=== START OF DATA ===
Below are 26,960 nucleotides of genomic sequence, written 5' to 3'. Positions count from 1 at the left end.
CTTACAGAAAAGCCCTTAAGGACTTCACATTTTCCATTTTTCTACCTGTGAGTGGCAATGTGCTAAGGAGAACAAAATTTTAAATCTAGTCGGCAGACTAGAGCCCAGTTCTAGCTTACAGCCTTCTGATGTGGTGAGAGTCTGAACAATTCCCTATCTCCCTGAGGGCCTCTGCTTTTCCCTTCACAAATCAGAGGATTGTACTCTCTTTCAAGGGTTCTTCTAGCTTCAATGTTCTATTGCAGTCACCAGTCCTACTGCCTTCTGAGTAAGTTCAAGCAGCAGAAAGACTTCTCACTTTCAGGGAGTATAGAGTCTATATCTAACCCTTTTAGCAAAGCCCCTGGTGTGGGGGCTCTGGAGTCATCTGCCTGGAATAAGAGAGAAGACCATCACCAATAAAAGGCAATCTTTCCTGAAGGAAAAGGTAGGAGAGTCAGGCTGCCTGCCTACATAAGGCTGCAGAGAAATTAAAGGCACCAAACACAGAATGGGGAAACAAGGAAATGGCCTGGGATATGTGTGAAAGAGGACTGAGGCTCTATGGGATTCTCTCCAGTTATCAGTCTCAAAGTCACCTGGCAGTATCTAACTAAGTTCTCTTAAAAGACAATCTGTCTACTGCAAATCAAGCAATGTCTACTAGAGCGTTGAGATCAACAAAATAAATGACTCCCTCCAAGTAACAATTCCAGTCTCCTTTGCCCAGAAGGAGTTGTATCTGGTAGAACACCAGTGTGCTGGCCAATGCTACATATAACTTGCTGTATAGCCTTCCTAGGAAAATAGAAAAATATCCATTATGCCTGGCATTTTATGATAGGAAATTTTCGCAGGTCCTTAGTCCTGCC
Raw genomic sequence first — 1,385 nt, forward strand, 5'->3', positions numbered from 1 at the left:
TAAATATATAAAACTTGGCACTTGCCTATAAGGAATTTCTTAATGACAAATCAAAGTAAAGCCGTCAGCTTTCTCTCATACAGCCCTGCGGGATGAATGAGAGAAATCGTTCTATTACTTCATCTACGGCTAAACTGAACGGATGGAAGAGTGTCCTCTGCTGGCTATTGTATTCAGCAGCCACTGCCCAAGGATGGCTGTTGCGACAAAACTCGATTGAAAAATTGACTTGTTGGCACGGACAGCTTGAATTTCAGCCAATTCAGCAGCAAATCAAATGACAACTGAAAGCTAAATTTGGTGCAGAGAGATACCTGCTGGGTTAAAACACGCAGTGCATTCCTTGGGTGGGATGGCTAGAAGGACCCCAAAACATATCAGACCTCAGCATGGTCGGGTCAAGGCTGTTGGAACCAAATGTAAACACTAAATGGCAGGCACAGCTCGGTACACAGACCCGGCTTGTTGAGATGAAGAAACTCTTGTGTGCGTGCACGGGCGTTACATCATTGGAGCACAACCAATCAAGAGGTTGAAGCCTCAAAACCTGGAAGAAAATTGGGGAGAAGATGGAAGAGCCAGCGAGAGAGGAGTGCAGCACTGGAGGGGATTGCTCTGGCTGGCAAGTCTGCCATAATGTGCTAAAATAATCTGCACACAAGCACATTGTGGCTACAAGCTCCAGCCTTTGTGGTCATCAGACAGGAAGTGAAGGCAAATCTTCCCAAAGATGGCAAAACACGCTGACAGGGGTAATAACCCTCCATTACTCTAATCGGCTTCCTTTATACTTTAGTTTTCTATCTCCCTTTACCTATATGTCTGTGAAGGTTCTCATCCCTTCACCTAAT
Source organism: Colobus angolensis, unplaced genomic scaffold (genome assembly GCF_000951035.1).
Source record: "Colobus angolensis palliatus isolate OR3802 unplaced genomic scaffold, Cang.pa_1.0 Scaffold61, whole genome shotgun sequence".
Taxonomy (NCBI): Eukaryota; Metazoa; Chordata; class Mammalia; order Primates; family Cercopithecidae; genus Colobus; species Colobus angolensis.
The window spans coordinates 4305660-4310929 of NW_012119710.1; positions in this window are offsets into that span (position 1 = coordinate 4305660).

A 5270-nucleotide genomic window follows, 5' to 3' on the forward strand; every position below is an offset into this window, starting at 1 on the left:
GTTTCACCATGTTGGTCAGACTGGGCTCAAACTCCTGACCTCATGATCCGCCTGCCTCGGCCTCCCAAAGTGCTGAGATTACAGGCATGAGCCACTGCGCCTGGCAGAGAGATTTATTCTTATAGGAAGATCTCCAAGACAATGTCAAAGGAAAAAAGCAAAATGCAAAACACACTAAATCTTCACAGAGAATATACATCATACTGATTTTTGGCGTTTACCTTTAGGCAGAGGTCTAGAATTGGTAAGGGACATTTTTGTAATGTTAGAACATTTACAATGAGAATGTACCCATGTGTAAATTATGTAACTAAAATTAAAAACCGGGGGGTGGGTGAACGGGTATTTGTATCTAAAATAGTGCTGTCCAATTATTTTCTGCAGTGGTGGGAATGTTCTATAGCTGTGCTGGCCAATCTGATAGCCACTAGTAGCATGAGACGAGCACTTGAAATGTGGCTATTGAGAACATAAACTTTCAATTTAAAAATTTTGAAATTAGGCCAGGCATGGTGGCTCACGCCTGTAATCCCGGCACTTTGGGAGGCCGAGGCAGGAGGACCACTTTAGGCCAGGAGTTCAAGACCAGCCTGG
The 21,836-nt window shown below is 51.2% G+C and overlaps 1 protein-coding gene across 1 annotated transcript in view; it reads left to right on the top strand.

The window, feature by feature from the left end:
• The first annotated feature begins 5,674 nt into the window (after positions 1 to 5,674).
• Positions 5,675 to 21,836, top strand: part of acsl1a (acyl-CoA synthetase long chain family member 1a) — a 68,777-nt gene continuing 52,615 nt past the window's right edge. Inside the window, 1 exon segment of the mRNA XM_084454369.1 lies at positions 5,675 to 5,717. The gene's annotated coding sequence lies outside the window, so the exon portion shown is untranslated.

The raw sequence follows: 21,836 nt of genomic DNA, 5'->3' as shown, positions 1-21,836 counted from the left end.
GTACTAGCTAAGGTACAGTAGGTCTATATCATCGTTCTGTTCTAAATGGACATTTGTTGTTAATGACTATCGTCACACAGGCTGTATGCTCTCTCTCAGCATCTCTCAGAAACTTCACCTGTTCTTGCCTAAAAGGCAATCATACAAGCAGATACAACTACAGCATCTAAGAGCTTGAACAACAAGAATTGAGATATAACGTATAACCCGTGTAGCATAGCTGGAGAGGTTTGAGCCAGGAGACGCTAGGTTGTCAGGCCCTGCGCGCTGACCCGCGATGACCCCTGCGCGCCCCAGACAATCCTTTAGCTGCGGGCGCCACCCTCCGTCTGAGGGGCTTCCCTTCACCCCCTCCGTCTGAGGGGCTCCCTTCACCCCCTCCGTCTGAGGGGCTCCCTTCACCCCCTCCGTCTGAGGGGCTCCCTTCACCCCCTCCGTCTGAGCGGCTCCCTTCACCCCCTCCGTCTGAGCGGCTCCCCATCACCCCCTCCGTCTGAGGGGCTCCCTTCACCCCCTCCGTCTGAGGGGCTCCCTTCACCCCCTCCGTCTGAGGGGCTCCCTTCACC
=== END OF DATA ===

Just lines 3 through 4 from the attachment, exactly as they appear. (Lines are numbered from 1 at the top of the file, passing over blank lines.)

Raw genomic sequence first — 1,385 nt, forward strand, 5'->3', positions numbered from 1 at the left:
TAAATATATAAAACTTGGCACTTGCCTATAAGGAATTTCTTAATGACAAATCAAAGTAAAGCCGTCAGCTTTCTCTCATACAGCCCTGCGGGATGAATGAGAGAAATCGTTCTATTACTTCATCTACGGCTAAACTGAACGGATGGAAGAGTGTCCTCTGCTGGCTATTGTATTCAGCAGCCACTGCCCAAGGATGGCTGTTGCGACAAAACTCGATTGAAAAATTGACTTGTTGGCACGGACAGCTTGAATTTCAGCCAATTCAGCAGCAAATCAAATGACAACTGAAAGCTAAATTTGGTGCAGAGAGATACCTGCTGGGTTAAAACACGCAGTGCATTCCTTGGGTGGGATGGCTAGAAGGACCCCAAAACATATCAGACCTCAGCATGGTCGGGTCAAGGCTGTTGGAACCAAATGTAAACACTAAATGGCAGGCACAGCTCGGTACACAGACCCGGCTTGTTGAGATGAAGAAACTCTTGTGTGCGTGCACGGGCGTTACATCATTGGAGCACAACCAATCAAGAGGTTGAAGCCTCAAAACCTGGAAGAAAATTGGGGAGAAGATGGAAGAGCCAGCGAGAGAGGAGTGCAGCACTGGAGGGGATTGCTCTGGCTGGCAAGTCTGCCATAATGTGCTAAAATAATCTGCACACAAGCACATTGTGGCTACAAGCTCCAGCCTTTGTGGTCATCAGACAGGAAGTGAAGGCAAATCTTCCCAAAGATGGCAAAACACGCTGACAGGGGTAATAACCCTCCATTACTCTAATCGGCTTCCTTTATACTTTAGTTTTCTATCTCCCTTTACCTATATGTCTGTGAAGGTTCTCATCCCTTCACCTAAT